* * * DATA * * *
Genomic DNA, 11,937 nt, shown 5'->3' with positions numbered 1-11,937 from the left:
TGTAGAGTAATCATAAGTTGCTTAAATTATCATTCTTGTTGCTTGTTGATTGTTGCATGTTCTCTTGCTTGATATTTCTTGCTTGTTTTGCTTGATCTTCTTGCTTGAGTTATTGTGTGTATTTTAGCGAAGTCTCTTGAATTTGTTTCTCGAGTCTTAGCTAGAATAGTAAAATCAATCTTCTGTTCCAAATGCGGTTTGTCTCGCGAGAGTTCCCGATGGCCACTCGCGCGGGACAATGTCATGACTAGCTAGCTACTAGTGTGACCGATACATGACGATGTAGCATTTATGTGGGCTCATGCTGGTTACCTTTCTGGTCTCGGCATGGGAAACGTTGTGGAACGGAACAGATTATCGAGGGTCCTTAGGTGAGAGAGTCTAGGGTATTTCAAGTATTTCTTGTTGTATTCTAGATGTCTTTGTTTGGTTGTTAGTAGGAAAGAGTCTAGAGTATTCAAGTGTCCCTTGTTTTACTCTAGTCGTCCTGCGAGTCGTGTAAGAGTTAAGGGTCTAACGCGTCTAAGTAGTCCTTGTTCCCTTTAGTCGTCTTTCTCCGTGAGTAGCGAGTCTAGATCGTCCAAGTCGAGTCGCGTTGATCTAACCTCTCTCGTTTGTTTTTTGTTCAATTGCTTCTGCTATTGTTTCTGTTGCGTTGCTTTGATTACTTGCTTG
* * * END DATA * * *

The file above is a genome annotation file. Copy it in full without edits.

Genomic DNA, 11,937 nt, shown 5'->3' with positions numbered 1-11,937 from the left:
TGTAGAGTAATCATAAGTTGCTTAAATTATCATTCTTGTTGCTTGTTGATTGTTGCATGTTCTCTTGCTTGATATTTCTTGCTTGTTTTGCTTGATCTTCTTGCTTGAGTTATTGTGTGTATTTTAGCGAAGTCTCTTGAATTTGTTTCTCGAGTCTTAGCTAGAATAGTAAAATCAATCTTCTGTTCCAAATGCGGTTTGTCTCGCGAGAGTTCCCGATGGCCACTCGCGCGGGACAATGTCATGACTAGCTAGCTACTAGTGTGACCGATACATGACGATGTAGCATTTATGTGGGCTCATGCTGGTTACCTTTCTGGTCTCGGCATGGGAAACGTTGTGGAACGGAACAGATTATCGAGGGTCCTTAGGTGAGAGAGTCTAGGGTATTTCAAGTATTTCTTGTTGTATTCTAGATGTCTTTGTTTGGTTGTTAGTAGGAAAGAGTCTAGAGTATTCAAGTGTCCCTTGTTTTACTCTAGTCGTCCTGCGAGTCGTGTAAGAGTTAAGGGTCTAACGCGTCTAAGTAGTCCTTGTTCCCTTTAGTCGTCTTTCTCCGTGAGTAGCGAGTCTAGATCGTCCAAGTCGAGTCGCGTTGATCTAACCTCTCTCGTTTGTTTTTTGTTCAATTGCTTCTGCTATTGTTTCTGTTGCGTTGCTTTGATTACTTGCTTG